September 10, 2020
Nothing is more unnerving than knowing that dementia might run in your family. Whether you have a distant Aunt or Uncle or a first degree family member like a parent or sibling with dementia in some form, the idea that there might be a genetic reason for it can make you question every time you lose a key or forget someone’s name. Nevermind that everyone does this from time to time-somehow we are convinced that each time it’s a “flag” or a warning.
Things to Consider
The simple truth is that there are a lot of reasons for memory loss and many of them are treatable and fairly easy to remedy. Here are some of the more common things that can cause memory loss and some of them are easily remedied.
Medications. A number of prescription and over-the-counter medications can interfere with or cause loss of memory. Possible culprits include: antidepressants, antihistamines, anti-anxiety medications, muscle relaxants, tranquilizers, sleeping pills, and pain medications given after surgery.
Alcohol, tobacco, or drug use. Excessive alcohol use has long been recognized as a cause of memory loss.
Smoking harms memory by reducing the amount of oxygen that gets to the brain. Studies have shown that people who smoke find it more difficult to put faces with names than do nonsmokers. Illicit drugs can change chemicals in the brain that can make it hard to recall memories.
Sleep deprivation. Both quantity and quality of sleep are important to memory. Getting too little sleep or waking frequently in the night can lead to fatigue, which interferes with the ability to consolidate and retrieve information.
Depression and stress. Being depressed can make it difficult to pay attention and focus, which can affect memory. Stress and anxiety can also get in the way of concentration. When you are tense and your mind is overstimulated or distracted, your ability to remember can suffer. Stress caused by an emotional trauma can also lead to memory loss.
Nutritional deficiency. Good nutrition — including high-quality proteins and fats — is important to proper brain function. Deficiencies in vitamin B1 and B12 specifically can affect memory.
Head injury. A severe hit to the head — from a fall or automobile accident, for example — can injure the brain and cause both short- and long-term memory loss. Memory may gradually improve over time.
Stroke. A stroke occurs when the blood supply to the brain is stopped due to the blockage of a blood vessel to the brain or leakage of a vessel into the brain. Strokes often cause short-term memory loss. A person who has had a stroke may have vivid memories of childhood events but be unable to recall what he or she had for lunch.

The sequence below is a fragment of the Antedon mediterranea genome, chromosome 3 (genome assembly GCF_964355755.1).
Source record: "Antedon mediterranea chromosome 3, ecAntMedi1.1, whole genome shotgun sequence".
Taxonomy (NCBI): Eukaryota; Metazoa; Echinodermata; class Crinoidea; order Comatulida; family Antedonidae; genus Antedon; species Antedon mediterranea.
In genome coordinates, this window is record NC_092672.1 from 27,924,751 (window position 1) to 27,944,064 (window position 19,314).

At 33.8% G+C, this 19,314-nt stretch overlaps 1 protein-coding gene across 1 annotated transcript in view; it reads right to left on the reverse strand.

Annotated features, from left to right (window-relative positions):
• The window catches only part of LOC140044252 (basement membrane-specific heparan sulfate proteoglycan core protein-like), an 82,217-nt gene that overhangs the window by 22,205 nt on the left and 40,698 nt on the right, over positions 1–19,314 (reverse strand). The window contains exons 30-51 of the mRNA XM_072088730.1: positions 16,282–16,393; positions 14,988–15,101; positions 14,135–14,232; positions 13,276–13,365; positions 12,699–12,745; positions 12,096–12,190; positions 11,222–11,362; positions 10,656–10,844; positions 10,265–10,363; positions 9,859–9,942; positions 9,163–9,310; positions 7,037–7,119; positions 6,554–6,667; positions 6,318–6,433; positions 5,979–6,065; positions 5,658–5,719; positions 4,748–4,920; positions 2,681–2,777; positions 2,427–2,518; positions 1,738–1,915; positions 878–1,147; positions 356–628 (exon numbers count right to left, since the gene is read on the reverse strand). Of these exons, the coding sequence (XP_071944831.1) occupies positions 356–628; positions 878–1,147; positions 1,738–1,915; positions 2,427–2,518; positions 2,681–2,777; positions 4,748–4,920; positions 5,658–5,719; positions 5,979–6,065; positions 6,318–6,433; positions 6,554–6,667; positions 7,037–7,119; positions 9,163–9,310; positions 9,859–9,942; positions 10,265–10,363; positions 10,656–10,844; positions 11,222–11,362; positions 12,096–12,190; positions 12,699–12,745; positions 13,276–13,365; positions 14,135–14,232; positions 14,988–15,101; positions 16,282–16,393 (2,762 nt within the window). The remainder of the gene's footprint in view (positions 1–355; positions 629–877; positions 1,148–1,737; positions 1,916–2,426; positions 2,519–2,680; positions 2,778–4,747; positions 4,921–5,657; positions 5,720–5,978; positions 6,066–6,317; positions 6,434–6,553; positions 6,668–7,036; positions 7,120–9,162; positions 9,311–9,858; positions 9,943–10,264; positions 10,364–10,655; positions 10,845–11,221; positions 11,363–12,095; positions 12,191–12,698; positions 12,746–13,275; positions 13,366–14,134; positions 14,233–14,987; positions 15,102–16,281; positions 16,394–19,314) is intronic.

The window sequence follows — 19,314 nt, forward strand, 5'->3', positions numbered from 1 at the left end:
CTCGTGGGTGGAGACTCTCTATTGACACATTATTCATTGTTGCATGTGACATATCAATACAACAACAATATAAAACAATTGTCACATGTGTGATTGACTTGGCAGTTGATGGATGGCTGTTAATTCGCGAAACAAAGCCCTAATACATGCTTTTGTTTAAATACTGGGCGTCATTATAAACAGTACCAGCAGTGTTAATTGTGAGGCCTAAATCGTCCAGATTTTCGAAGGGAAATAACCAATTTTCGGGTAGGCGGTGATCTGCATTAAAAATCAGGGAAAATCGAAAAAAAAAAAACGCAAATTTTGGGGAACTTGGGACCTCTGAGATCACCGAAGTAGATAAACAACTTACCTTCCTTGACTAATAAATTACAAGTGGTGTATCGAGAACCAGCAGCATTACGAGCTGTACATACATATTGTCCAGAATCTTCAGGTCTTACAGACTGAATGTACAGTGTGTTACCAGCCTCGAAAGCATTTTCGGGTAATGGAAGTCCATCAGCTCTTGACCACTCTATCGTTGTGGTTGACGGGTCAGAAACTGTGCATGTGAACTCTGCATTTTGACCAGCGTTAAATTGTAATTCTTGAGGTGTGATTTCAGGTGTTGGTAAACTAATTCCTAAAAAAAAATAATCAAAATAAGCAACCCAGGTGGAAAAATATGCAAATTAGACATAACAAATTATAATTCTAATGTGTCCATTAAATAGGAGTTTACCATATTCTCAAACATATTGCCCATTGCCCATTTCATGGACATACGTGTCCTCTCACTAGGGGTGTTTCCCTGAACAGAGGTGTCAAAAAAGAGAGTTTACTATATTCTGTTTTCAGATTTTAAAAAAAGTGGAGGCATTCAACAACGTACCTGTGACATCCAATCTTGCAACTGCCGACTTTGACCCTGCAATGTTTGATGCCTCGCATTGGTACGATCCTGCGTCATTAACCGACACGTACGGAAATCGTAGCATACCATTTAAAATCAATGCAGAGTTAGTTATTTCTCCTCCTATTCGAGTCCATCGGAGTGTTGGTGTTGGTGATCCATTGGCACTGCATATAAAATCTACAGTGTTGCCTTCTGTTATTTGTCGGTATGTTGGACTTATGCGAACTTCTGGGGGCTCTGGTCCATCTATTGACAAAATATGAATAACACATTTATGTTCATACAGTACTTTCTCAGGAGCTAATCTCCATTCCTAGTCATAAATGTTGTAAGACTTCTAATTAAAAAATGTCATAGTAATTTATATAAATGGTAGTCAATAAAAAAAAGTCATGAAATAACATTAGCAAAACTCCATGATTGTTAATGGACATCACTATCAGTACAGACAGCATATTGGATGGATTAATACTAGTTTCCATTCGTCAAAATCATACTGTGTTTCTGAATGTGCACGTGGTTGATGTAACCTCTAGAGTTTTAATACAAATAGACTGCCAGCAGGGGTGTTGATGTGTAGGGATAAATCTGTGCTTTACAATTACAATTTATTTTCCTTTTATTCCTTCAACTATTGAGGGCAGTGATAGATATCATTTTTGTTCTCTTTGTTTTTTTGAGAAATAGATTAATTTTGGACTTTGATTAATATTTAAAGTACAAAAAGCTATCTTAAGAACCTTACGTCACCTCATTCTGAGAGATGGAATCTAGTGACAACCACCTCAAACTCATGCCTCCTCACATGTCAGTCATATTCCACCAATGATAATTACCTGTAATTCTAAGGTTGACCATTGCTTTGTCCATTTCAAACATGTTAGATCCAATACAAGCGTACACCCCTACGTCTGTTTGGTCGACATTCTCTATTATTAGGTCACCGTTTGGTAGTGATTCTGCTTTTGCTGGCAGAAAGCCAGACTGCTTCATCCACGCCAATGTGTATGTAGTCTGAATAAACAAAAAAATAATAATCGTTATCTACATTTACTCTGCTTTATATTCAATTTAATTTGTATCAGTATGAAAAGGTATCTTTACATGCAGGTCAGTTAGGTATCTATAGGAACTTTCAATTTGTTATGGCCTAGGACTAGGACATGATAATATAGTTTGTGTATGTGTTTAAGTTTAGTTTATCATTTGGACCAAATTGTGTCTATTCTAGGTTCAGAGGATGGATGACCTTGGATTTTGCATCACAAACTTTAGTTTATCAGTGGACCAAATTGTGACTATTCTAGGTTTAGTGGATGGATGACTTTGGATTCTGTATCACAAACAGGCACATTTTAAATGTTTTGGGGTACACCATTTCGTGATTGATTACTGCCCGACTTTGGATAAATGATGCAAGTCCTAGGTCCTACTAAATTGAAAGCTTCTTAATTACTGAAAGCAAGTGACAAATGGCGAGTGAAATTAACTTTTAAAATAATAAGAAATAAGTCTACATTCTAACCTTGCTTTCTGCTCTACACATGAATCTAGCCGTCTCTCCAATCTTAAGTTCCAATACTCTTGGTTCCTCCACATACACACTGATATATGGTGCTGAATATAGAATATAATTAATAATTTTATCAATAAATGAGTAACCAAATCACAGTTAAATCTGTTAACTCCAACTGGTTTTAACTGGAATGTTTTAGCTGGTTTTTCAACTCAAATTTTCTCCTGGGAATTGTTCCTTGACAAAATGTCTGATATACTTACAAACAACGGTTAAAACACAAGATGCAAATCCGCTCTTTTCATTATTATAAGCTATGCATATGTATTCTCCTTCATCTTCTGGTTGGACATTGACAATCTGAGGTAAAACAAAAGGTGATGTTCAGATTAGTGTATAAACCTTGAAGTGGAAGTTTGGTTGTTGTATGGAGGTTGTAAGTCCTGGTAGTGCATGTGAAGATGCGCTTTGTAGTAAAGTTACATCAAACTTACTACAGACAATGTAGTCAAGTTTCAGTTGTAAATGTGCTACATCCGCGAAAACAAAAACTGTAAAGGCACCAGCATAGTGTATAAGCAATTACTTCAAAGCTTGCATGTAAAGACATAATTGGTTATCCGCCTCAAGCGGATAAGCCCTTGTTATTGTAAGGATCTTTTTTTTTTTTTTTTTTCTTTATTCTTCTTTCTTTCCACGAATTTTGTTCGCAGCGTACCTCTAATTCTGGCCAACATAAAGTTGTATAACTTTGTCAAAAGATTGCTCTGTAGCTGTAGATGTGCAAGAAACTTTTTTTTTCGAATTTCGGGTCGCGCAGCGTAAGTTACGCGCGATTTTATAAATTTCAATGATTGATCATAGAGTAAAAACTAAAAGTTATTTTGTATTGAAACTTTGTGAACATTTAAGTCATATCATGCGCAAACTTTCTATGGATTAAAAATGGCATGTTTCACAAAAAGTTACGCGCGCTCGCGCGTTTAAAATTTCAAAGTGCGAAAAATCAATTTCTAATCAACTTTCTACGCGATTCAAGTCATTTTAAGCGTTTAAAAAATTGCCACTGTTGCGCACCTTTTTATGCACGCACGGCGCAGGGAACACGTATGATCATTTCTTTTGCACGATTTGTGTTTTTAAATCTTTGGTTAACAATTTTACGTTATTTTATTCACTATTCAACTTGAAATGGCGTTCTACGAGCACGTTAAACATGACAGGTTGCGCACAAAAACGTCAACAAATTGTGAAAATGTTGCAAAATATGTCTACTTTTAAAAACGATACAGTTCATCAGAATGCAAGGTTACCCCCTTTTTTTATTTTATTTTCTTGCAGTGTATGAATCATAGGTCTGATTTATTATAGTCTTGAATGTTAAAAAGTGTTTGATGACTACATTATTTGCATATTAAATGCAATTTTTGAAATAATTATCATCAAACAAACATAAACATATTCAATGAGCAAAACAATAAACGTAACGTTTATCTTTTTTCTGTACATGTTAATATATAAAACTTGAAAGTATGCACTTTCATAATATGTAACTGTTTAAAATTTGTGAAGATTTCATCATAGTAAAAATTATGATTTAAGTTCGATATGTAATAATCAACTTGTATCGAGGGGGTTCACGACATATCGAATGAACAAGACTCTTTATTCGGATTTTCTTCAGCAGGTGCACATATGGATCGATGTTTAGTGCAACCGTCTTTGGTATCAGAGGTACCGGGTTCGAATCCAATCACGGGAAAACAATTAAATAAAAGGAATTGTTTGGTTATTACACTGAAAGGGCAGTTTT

Dementia. Dementia is the name for progressive loss of memory and other aspects of thinking that are severe enough to interfere with the ability to function in daily activities. Although there are many causes of dementia — including blood vessel disease, drug or alcohol abuse, or other causes of damage to the brain — the most common and familiar is Alzheimer’s disease. Alzheimer’s disease is characterized by a progressive loss of brain cells and other irregularities of the brain.
Other causes. Other possible causes of memory loss include an under-active or overactive thyroid gland and infections such as HIV, tuberculosis, and syphilis that affect the brain.
Finding the cause for memory loss
If you feel that you are having increasing problems with your memory, make an appointment with your primary care physician. He or she will conduct a physical examination. They will talk to you about your concerns and take a complete history of your health and your family’s health. If additional testing or a neurological evaluation is indicated your physician will explain every procedure and its purpose to keep you informed every step of the way.
Memory Loss Treatment
Treatment for memory loss depends on the cause. Many times treatment is as simple as a lifestyle adjustment or getting more sleep or taking a supplement. But if medical interventions are needed as in the case of the effects of stroke or early Alzheimer’s your doctor will discuss those treatment options with you as well.
Whatever the cause, it is important to treat the underlying cause early so that the progression of the cause or disease can be slowed or sometimes even stopped.
Facing Your Fears
The important thing to remember is that knowledge is power. And realizing that many of the “signs” that we notice are a normal part of aging and should not necessarily be cause for alarm. A “feeling” that it takes longer to learn something new is not unusual after age 70, for example. Or occasional forgetfulness is also a normal consequence of aging. But if you still have concerns but don’t quite feel ready to approach your doctor, I recommend taking a look at the Alzheimer’s Association’s handy list of “10 Early Signs and Symptoms of Alzheimer’s.” This useful guide lays out normal age related lapses versus more serious warning signs.
Another avenue is to explore is to sign up for Chandler Hall’s dementia series. This informative series includes 3 Zoom sessions exploring different topics relating to identifying, understanding and coping with dementia.
Our first Zoom session features speaker Kevin Jameson, Founder and President of the Dementia Society of America. He will present his well received talk The Dementia Action Plan. Subsequent talks feature Maggie Sullivan of the Alzheimer’s Association who will discuss How to Cope With Caregiving on September 26th. And on October 10th Danielle Micale MHA, LNHA, CTRS, CDP, CADDCT, CDCM will share with us her insights on Dealing with Difficult Behaviors.
Each session promises to provide us with information that will inform and hopefully help us manage our own individual concerns and fears. Contact jriegel@ch.Kendal.org to reserve your spot or call 267-291-2302.